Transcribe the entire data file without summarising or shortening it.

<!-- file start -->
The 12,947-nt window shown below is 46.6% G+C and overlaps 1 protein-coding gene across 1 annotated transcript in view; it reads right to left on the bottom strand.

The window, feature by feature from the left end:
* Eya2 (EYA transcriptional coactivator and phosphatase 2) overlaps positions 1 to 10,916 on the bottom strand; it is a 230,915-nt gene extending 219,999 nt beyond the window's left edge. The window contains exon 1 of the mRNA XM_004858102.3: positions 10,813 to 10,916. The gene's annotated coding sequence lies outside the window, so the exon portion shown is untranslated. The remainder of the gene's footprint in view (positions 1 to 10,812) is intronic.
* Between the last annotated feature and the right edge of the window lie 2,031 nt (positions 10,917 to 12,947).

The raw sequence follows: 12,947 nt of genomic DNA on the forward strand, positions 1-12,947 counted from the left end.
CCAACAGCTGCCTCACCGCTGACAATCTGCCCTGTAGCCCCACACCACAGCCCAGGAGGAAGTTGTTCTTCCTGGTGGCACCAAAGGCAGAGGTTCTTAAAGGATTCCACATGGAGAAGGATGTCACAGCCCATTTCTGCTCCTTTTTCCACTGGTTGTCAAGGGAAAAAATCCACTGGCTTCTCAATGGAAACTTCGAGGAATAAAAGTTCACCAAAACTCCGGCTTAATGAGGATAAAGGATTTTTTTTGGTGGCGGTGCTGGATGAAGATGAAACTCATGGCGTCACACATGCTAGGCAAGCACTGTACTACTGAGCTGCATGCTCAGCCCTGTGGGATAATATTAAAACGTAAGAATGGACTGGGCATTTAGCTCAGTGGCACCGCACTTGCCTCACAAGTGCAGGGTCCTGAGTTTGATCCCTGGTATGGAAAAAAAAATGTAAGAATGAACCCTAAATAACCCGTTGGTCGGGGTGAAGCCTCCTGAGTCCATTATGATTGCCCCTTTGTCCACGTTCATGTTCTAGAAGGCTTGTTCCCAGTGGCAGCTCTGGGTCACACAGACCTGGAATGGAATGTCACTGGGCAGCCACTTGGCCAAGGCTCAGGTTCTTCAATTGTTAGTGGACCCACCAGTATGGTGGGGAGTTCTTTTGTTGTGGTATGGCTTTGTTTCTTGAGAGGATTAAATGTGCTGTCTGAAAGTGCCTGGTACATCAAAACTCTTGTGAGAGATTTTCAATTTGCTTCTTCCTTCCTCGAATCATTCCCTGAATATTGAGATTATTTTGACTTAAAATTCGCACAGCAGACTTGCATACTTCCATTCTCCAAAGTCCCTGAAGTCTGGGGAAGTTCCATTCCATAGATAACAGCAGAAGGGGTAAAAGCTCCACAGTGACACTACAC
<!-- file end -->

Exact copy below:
The 12,947-nt window shown below is 46.6% G+C and overlaps 1 protein-coding gene across 1 annotated transcript in view; it reads right to left on the bottom strand.

The window, feature by feature from the left end:
* Eya2 (EYA transcriptional coactivator and phosphatase 2) overlaps positions 1 to 10,916 on the bottom strand; it is a 230,915-nt gene extending 219,999 nt beyond the window's left edge. The window contains exon 1 of the mRNA XM_004858102.3: positions 10,813 to 10,916. The gene's annotated coding sequence lies outside the window, so the exon portion shown is untranslated. The remainder of the gene's footprint in view (positions 1 to 10,812) is intronic.
* Between the last annotated feature and the right edge of the window lie 2,031 nt (positions 10,917 to 12,947).

The raw sequence follows: 12,947 nt of genomic DNA on the forward strand, positions 1-12,947 counted from the left end.
CCAACAGCTGCCTCACCGCTGACAATCTGCCCTGTAGCCCCACACCACAGCCCAGGAGGAAGTTGTTCTTCCTGGTGGCACCAAAGGCAGAGGTTCTTAAAGGATTCCACATGGAGAAGGATGTCACAGCCCATTTCTGCTCCTTTTTCCACTGGTTGTCAAGGGAAAAAATCCACTGGCTTCTCAATGGAAACTTCGAGGAATAAAAGTTCACCAAAACTCCGGCTTAATGAGGATAAAGGATTTTTTTTGGTGGCGGTGCTGGATGAAGATGAAACTCATGGCGTCACACATGCTAGGCAAGCACTGTACTACTGAGCTGCATGCTCAGCCCTGTGGGATAATATTAAAACGTAAGAATGGACTGGGCATTTAGCTCAGTGGCACCGCACTTGCCTCACAAGTGCAGGGTCCTGAGTTTGATCCCTGGTATGGAAAAAAAAATGTAAGAATGAACCCTAAATAACCCGTTGGTCGGGGTGAAGCCTCCTGAGTCCATTATGATTGCCCCTTTGTCCACGTTCATGTTCTAGAAGGCTTGTTCCCAGTGGCAGCTCTGGGTCACACAGACCTGGAATGGAATGTCACTGGGCAGCCACTTGGCCAAGGCTCAGGTTCTTCAATTGTTAGTGGACCCACCAGTATGGTGGGGAGTTCTTTTGTTGTGGTATGGCTTTGTTTCTTGAGAGGATTAAATGTGCTGTCTGAAAGTGCCTGGTACATCAAAACTCTTGTGAGAGATTTTCAATTTGCTTCTTCCTTCCTCGAATCATTCCCTGAATATTGAGATTATTTTGACTTAAAATTCGCACAGCAGACTTGCATACTTCCATTCTCCAAAGTCCCTGAAGTCTGGGGAAGTTCCATTCCATAGATAACAGCAGAAGGGGTAAAAGCTCCACAGTGACACTACAC